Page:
Displaying Art Collections on Superyachts

Extremes in temperature, humidity and light can damage fragile collections of art and luxury items exhibited at sea. We recommend special protection when displaying your treasure on a superyacht.

Picture of Manoj Phatak

Manoj Phatak

Displaying Art At Sea

Marine environments are particularly prone to extremes in sunlight, temperature, humidity, air quality and vibration. 

Sunlight is composed of about 50% infrared, which you feel as heat when you place your hand under the sun. Heat can dry out works on paper and textiles, causing cracking and embrittlement. 

Sunlight also contains ultraviolet (UV), which is the most damaging to artworks.

Whereas water reflects about 10% of UV, sea foam reflects 25% (according to the World Health Organisation), increasing the chances that the reflected radiation can reach fragile artworks.

So, while superyachts are not especially suited to displaying art, the good news is that practical measures are available to reduce risk so you can combine a splendid view of the ocean with a sumptuous view of your art.

Let’s look at some of the unique challenges facing a sea-bound art collection:-

Sea Spray

Sea spray is composed of aerosol particles (a suspension of fine solids), formed by the ejection of organic matter and inorganic salts into the atmosphere. 

This occurs when bubbles burst at the ocean surface and are carried by the wind, posing a risk to art displayed without protection on a superyacht.

The danger lies in the pollutants found in the air, since these inorganic salts can react with art materials, causing colour fading in photographs and chemical degradation in metals.

More UV at Mid-Latitudes

As you sail blissfully into sunnier waters, take note that UV increases as you approach the equator. 

This is because sunlight has a shorter distance to travel through the absorbing gasses of the atmosphere. The extra UV-B gives us all a nice suntan but is highly detrimental to your art collection.

Also, radiation levels are at their most dangerous under a cloudless sky but be aware also that thin clouds may in fact increase UV exposure due to scattering.

How to Display Art on Superyachts

Any art display case should incorporate anti-glare, anti-static and anti-reflective glass and be hung away from direct light sources.

The display case would ideally be made using powder-coated steel, avoiding wood since it is a hygroscopic material, which expands and contracts with changes in relative humidity.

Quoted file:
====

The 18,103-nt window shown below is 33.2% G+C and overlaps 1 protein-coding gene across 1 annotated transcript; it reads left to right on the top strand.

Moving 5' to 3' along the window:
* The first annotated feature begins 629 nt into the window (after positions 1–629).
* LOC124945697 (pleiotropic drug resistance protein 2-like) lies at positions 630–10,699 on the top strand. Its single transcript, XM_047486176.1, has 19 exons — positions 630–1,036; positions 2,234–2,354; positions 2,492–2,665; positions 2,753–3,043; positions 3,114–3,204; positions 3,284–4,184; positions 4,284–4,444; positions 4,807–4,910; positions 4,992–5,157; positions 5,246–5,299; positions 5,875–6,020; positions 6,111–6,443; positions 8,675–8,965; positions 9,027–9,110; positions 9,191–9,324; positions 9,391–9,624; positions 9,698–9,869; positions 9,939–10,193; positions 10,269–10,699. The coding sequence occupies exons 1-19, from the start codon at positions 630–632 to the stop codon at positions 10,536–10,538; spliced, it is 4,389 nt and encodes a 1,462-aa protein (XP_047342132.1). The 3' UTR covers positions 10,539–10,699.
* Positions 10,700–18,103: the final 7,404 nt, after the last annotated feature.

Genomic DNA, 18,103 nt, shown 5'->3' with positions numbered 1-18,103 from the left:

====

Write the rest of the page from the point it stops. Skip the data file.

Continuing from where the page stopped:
Furthermore, newer technologies are now available, such as smart glass display cases and frames, to reduce light exposure to only the time when someone is actually viewing the artworks.

If you combine this with UV films on outward-facing galley windows as well as the occasional textile curtain, there is no excuse for letting your investment in art drop to the bottom of the sea like an anchor.

Watch Out for Those Waves

All art displayed on any kind of marine vessel needs ideally to be fixed in position to avoid injury to people and of course to avoid damage to the object itself when you get those 6m high waves. 

This is especially important for decorative objects, such as sculptures, busts and vases. 

Ideally, each object would be encased and solidly affixed to provide maximum protection against physical damage as well as damage from the elements.

Black Box Art Insurance

Art insurance is normally contracted separately for high-value art collections on superyachts, since the art collection can be worth more than the vessel itself in some cases.

The art world could benefit from a recent trend in the automotive sector for ‘black-box insurance‘ (often called ‘telematics insurance’). 

In this model, the insurer requests co-placement of a telematics device in close proximity to the artwork to monitor its condition and to calculate the risk to the collection in real-time.

In an extreme example, if the artwork were to degrade entirely, the insurer would lose the premium, their main source of income. It is in the interests of art insurers to protect the market value of art, since premiums are tied to this value.

Any proactive measures to prove you are a ‘good collector’ could be thus rewarded with reduced premiums, just as ‘good drivers’ are rewarded in the automotive world.


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Check Out Our Installations

If you are thinking of displaying your art on a superyacht, take a look at some of our installations for private collectors and museums on ‘terra firma’:-

  • original works by Sir Isaac Newton for a private collector in London
  • the original map of the 1815 Battle of Waterloo at the Royal Engineers Museum
  • 15th century Books of Hours at the Swedish Nationalmuseum